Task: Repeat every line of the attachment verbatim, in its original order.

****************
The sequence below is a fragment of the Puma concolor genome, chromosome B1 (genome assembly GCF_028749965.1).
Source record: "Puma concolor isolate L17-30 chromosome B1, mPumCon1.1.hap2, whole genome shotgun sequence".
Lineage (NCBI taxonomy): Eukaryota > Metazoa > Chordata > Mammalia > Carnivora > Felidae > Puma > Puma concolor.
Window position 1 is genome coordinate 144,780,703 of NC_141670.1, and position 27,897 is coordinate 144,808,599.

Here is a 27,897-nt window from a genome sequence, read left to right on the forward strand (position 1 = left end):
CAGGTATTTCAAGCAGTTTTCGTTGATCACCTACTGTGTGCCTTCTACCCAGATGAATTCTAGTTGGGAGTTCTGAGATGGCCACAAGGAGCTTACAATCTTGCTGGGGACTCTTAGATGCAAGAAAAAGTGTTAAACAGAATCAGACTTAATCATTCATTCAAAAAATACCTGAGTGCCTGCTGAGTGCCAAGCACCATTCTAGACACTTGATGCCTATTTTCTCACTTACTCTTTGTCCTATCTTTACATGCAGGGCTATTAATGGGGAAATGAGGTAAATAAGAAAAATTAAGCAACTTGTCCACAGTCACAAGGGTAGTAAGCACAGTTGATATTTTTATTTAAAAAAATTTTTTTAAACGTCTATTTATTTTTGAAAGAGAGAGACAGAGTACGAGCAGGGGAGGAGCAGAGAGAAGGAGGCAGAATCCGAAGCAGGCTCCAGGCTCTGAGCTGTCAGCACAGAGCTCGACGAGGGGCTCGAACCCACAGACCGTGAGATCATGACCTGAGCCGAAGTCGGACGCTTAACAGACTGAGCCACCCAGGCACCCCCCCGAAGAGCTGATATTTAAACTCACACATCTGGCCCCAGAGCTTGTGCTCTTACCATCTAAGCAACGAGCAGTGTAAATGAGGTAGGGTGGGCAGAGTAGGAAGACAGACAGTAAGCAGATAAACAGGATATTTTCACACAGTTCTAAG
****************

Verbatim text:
The sequence below is a fragment of the Puma concolor genome, chromosome B1 (genome assembly GCF_028749965.1).
Source record: "Puma concolor isolate L17-30 chromosome B1, mPumCon1.1.hap2, whole genome shotgun sequence".
Lineage (NCBI taxonomy): Eukaryota > Metazoa > Chordata > Mammalia > Carnivora > Felidae > Puma > Puma concolor.
Window position 1 is genome coordinate 144,780,703 of NC_141670.1, and position 27,897 is coordinate 144,808,599.

Here is a 27,897-nt window from a genome sequence, read left to right on the forward strand (position 1 = left end):
CAGGTATTTCAAGCAGTTTTCGTTGATCACCTACTGTGTGCCTTCTACCCAGATGAATTCTAGTTGGGAGTTCTGAGATGGCCACAAGGAGCTTACAATCTTGCTGGGGACTCTTAGATGCAAGAAAAAGTGTTAAACAGAATCAGACTTAATCATTCATTCAAAAAATACCTGAGTGCCTGCTGAGTGCCAAGCACCATTCTAGACACTTGATGCCTATTTTCTCACTTACTCTTTGTCCTATCTTTACATGCAGGGCTATTAATGGGGAAATGAGGTAAATAAGAAAAATTAAGCAACTTGTCCACAGTCACAAGGGTAGTAAGCACAGTTGATATTTTTATTTAAAAAAATTTTTTTAAACGTCTATTTATTTTTGAAAGAGAGAGACAGAGTACGAGCAGGGGAGGAGCAGAGAGAAGGAGGCAGAATCCGAAGCAGGCTCCAGGCTCTGAGCTGTCAGCACAGAGCTCGACGAGGGGCTCGAACCCACAGACCGTGAGATCATGACCTGAGCCGAAGTCGGACGCTTAACAGACTGAGCCACCCAGGCACCCCCCCGAAGAGCTGATATTTAAACTCACACATCTGGCCCCAGAGCTTGTGCTCTTACCATCTAAGCAACGAGCAGTGTAAATGAGGTAGGGTGGGCAGAGTAGGAAGACAGACAGTAAGCAGATAAACAGGATATTTTCACACAGTTCTAAG